A filmmaker off Western Australia has captured vivid footage of a great white shark investigating him so closely, multiple times, that viewers can detect the blue in the predator's eye and the many scars on its face.
Ashley Gibb, who was snorkeling with a great white shark for the first time, told ABC News Australia that the "very intense" encounter occurred off a remote beach near Esperance.
Gibb implied that he was initially bumped from behind by the large shark, as he followed a colorful fish with his camera. Viewers of the YouTube video can see when the bump occurs, at 26 seconds.
After that, the shark enters the picture and repeatedly circles, ventures out and back toward Gibb, as if wondering what to make of the intruder.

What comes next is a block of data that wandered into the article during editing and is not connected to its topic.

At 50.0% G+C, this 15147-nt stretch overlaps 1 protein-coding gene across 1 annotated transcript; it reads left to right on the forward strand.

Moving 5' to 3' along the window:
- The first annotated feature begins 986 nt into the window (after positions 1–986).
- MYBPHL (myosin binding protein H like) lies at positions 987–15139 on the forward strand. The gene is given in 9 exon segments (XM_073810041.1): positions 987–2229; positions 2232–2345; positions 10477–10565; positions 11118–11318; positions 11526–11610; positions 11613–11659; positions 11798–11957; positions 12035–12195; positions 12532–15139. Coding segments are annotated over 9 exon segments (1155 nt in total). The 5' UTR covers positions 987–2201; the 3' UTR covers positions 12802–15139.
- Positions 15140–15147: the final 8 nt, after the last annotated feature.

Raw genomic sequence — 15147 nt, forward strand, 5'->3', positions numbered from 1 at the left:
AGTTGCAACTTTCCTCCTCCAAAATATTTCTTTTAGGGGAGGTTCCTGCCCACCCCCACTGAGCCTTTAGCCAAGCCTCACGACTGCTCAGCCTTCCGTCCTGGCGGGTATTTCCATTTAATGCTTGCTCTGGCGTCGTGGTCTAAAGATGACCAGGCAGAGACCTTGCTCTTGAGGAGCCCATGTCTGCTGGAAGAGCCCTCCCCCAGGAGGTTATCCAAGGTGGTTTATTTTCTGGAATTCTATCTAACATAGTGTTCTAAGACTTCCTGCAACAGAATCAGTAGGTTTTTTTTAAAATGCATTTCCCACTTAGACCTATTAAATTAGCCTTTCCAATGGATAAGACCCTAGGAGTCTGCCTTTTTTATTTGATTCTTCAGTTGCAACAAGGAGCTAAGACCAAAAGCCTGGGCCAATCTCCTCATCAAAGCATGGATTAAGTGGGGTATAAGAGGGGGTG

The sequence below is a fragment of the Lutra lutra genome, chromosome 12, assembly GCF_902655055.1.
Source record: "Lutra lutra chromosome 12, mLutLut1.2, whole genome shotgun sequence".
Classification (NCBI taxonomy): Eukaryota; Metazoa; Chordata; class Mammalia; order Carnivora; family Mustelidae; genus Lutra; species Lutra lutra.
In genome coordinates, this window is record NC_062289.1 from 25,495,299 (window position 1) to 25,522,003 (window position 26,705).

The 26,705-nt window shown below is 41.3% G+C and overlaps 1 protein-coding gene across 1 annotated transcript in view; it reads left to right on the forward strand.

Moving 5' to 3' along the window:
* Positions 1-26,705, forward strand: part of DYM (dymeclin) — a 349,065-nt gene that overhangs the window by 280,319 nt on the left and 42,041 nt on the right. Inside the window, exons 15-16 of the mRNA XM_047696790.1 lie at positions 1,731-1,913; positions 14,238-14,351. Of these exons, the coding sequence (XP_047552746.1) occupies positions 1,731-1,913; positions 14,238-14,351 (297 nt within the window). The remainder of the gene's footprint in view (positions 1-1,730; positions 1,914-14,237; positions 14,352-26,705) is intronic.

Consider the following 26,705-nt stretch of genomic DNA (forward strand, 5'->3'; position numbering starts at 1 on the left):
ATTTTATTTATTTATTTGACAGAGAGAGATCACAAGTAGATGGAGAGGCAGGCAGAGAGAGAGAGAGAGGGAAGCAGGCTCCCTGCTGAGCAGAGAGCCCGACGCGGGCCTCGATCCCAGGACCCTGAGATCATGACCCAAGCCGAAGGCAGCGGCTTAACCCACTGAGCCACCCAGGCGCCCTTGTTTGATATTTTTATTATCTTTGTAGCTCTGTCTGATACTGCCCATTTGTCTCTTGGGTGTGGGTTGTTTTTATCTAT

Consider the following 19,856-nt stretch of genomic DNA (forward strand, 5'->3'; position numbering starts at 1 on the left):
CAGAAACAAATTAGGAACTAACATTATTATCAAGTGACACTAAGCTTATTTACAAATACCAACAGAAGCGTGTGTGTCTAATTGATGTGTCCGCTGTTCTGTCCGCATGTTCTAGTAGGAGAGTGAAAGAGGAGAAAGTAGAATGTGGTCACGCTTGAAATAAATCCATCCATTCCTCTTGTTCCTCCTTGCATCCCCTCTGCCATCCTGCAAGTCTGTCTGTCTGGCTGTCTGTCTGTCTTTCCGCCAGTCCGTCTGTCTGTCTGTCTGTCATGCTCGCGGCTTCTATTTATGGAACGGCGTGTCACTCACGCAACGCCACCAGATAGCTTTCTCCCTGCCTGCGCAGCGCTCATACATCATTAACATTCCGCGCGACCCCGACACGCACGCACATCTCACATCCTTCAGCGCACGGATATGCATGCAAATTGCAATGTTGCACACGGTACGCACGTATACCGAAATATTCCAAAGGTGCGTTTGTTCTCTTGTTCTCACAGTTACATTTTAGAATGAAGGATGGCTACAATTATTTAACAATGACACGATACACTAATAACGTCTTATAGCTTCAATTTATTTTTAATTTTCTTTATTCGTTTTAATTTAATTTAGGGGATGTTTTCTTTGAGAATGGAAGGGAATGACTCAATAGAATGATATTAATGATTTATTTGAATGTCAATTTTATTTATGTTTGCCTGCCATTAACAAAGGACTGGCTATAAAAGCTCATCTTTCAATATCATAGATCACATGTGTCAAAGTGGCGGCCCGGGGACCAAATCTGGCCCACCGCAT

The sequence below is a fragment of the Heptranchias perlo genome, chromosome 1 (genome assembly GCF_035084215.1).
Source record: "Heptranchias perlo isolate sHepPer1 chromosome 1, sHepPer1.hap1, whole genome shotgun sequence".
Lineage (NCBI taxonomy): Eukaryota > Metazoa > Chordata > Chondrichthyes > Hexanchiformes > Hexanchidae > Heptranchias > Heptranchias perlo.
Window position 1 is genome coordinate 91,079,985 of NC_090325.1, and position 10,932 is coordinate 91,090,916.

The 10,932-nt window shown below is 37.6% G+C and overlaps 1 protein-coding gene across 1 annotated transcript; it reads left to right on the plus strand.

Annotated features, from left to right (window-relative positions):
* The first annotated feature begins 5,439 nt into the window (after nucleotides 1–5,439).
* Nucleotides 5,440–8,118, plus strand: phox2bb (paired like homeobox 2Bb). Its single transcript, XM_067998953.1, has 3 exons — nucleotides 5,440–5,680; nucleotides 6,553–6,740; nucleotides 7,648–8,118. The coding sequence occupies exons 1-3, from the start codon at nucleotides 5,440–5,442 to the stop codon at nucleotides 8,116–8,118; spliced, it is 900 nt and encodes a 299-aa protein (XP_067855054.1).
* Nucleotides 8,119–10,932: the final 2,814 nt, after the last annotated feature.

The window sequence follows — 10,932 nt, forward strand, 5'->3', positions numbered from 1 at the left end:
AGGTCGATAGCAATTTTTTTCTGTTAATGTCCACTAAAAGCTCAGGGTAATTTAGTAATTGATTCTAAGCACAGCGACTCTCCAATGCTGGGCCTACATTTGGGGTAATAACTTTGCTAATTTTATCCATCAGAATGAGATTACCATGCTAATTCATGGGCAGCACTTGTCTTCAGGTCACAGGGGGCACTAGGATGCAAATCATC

Gibb maintained a steady hand throughout the encounter. Afterward, he told ABC News, "I reminded myself of my belief about sharks, which is the fact that they don't eat humans on purpose. We're not their food.
"I think that's sort of what got me through a lot of nerves, because it was very intense…. Even though I wanted to go and do that, it was a very tensing situation."
The budding filmmaker added: "The biggest thing for me was just focusing on my breathing. I didn't want to show that I was scared."
Great white sharks, which typically ambush prey when feeding, will bump and even bite objects as an investigatory technique when they're curious or excited by scent.
Gibb, who lives in Kalgootrlie, said he had heard of great white sharks being spotted off the beach near Esperance. He plans to use the footage in an upcoming documentary.